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Bill Blanken, a chemistry professor at Reedley College, said a new diversity and equity policy in California’s community colleges amounts to a “loyalty oath” and “compelled speech” that runs afoul of free speech and academic freedom.
Community colleges’ DEIA goals: address diversity and especially racism
The push for new diversity, equity, inclusion and accessibility (DEIA) policies came out of a long-running effort to improve student outcomes in California Community Colleges. The systemwide plan called Vision for Success outlined goals for improving transfer rates and other outcomes for students.
In 2019, the board of governors for the California Community Colleges voted in favor of establishing a framework for evaluating all its employees on their competency in serving a diverse student population. More than seven out of 10 students in the California Community College system are not white, according to 2022-23 enrollment data from community college’s Data Mart site.
But in the wake of the George Floyd protests in 2020, discussions over how to address diversity and especially racism on college campuses became more pointed. In August 2020, the Student Senate for the California Community Colleges held town halls where students could discuss the racism they had experienced on their college campuses and offer possible solutions.
These discussions led to Anti-Racism: A Student Plan of Action, a report which called for changes to the curriculum and for training of all college employees in areas of cultural diversity and concepts like unconscious bias.
During the first town hall, several students spoke about being assigned texts that contained racial epithets. Students said they did not object to the texts themselves, examples of which include “Letter from Birmingham Jail” by Martin Luther King, Jr. and John Steinbeck’s “Of Mice and Men.” The students said, however, that they objected because professors, who were not Black, read these epithets aloud. Other students said they did not take issue with being assigned white authors who held racist views, but that authors with opposing perspectives were excluded from the syllabus.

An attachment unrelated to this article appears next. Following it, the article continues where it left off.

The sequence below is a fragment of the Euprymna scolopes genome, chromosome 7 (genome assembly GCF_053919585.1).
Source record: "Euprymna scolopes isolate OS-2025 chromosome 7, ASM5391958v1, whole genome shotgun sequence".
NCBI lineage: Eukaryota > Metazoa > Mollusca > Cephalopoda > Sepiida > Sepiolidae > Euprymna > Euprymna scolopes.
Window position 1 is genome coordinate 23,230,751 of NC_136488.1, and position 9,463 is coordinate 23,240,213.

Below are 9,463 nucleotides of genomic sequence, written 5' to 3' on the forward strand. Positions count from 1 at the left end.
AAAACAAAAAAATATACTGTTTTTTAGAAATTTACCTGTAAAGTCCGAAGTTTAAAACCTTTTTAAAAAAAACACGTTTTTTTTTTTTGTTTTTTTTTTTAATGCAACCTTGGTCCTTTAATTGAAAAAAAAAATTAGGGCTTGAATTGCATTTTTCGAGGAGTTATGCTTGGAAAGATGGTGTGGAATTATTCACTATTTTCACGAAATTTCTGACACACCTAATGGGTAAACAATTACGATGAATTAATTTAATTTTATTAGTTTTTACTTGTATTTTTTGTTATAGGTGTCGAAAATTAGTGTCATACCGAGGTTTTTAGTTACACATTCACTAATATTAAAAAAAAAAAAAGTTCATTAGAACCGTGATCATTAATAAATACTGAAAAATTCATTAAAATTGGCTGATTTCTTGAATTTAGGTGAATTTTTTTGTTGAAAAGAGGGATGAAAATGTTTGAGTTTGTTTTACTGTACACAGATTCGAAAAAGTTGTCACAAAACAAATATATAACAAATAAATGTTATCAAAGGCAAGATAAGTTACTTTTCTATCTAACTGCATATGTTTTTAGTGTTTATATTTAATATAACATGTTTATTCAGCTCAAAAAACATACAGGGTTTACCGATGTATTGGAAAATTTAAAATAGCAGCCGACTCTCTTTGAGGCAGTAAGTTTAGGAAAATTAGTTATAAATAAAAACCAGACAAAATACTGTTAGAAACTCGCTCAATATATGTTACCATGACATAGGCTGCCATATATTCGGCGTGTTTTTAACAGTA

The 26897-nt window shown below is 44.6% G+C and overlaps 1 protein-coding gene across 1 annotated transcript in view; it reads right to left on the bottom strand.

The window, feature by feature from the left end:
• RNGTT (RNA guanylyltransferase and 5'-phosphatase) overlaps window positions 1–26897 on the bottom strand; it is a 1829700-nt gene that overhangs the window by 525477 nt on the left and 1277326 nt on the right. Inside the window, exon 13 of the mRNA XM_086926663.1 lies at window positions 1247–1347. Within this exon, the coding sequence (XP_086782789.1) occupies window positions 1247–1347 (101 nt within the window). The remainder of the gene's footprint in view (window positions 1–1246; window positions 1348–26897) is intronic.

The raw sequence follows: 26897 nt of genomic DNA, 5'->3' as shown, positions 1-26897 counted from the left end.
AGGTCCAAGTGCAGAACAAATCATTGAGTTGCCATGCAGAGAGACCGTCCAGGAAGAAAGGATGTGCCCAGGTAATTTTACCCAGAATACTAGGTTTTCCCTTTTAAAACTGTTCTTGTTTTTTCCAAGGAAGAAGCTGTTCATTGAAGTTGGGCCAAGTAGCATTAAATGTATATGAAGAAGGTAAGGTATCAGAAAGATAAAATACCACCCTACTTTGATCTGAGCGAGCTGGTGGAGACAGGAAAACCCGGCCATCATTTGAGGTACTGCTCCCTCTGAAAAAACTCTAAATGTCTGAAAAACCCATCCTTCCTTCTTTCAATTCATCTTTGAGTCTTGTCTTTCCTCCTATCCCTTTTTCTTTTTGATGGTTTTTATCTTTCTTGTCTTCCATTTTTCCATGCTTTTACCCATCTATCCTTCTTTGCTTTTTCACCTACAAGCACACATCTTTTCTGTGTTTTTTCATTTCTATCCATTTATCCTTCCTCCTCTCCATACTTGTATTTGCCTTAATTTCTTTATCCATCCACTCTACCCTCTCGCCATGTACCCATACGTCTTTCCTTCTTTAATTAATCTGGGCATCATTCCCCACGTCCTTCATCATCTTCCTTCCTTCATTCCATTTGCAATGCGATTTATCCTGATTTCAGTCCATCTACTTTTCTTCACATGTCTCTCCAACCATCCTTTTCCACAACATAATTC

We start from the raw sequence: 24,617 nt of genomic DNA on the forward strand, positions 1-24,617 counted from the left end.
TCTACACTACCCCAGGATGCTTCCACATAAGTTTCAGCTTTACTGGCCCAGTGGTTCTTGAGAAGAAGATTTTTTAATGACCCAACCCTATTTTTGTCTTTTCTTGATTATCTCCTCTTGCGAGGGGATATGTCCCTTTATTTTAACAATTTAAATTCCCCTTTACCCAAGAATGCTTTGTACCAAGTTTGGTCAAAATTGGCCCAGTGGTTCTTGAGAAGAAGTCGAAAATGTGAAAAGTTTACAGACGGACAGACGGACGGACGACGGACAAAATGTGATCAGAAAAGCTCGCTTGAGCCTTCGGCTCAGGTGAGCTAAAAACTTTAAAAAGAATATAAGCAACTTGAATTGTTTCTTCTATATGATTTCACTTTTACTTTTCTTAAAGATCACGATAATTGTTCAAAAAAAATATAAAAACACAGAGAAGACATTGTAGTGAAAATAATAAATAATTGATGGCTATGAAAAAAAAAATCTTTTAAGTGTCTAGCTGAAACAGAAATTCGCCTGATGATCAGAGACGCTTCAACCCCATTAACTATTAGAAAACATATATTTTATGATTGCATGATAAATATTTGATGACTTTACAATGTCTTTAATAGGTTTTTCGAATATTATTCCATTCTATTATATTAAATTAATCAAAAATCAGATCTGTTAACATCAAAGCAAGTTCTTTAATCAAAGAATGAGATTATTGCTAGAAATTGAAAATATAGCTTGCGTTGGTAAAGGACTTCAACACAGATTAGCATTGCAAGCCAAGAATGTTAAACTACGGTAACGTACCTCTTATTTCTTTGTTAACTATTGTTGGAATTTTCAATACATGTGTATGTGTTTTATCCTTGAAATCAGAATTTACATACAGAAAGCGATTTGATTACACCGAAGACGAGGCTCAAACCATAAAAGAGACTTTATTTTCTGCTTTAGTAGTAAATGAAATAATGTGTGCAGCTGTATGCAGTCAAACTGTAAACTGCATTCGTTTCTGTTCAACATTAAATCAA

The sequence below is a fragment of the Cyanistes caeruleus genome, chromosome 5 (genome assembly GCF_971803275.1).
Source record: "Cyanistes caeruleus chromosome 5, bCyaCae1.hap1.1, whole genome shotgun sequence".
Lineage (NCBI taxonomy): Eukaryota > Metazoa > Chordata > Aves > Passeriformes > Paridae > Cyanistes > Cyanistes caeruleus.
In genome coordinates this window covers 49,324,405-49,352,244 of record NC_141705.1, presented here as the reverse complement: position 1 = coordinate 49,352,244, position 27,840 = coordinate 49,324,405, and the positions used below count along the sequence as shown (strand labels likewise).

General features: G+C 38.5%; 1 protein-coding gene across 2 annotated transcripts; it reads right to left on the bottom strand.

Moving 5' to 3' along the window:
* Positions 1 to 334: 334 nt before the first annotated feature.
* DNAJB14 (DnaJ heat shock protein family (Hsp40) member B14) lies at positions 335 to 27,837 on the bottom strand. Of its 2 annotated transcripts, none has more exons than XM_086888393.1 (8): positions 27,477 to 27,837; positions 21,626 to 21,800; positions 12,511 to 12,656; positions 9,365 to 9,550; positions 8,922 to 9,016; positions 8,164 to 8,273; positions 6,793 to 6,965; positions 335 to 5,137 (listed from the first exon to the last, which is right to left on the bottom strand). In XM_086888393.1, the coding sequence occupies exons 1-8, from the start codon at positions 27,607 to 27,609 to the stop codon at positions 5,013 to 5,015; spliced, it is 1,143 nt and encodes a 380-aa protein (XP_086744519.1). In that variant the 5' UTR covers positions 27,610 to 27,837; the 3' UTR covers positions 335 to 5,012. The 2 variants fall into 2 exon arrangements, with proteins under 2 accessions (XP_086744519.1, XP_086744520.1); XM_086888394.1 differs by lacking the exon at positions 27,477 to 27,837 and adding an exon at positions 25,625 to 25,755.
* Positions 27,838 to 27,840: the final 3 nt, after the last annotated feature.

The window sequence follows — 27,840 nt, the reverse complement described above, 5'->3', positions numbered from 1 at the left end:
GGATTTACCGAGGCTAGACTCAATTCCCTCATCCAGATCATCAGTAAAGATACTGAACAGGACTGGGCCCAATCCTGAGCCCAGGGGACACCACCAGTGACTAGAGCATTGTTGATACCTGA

Some students detailed explicit racism they faced from professors.
Joseph Merchain, a student at Pasadena City Community College from South Los Angeles, said that as a Black man, he felt singled out when his professor told him that his dreadlocks were not professional in front of the class.
Merchain said, “So I’m taking a whole two-hour bus ride every morning and every night just to get to and from school, just to be racially profiled?”
Blanken, along with five other tenured professors in State Center Community College District, are challenging new California Community College diversity policies that change the way employees are evaluated. A lawsuit, filed in August, describes the plaintiffs as critics of anti-racism and diversity, equity, accessibility and inclusion (DEIA) principles who are concerned that these stances could result in negative performance evaluations or even losing their jobs.
“We need legal protection,” Blanken said in an interview with EdSource on Oct. 12.
Last year, the Board of Governors for the California Community Colleges adopted new regulations requiring local districts to evaluate employees, including faculty, on their competency in working with a diverse student population. Local districts were required to be in compliance last month.
Blanken disagrees with the DEIA policy’s premise that racism is embedded in institutions, including California’s community colleges, or in disciplines such as chemistry, math and physics. He argues that these fields should be taught in a way that is race- and gender-neutral. That is at the crux of the lawsuit by the six plaintiffs.
Filed by free speech advocacy group Foundation for Individual Rights and Expression (FIRE), the suit names California Community College Chancellor Sonya Christian, the board of governors of the California Community Colleges as well as the chancellor and governing board of State Center Community College District.
A related suit, filed in June on behalf of Bakersfield College history professor Daymon Johnson, targets the chancellor and board of the Kern Community College District.
State Center Community College District, which serves Fresno and surrounding central San Joaquin Valley communities, is one of the first districts in the state to include these new diversity requirements in its latest faculty contract. The district said in a statement that it will defend its implementation of the state’s DEIA regulations and its collaborative effort with the State Center Federation of Teachers.
“The District now and forever will be a welcoming place for a diverse population, with a commitment to access and inclusion,” wrote Jill Wagner, spokesperson for State Center Community College District. “DEIA initiatives have sparked many important conversations spanning decades, and as this issue continues to evolve, efforts to address them will continue to be at the forefront.”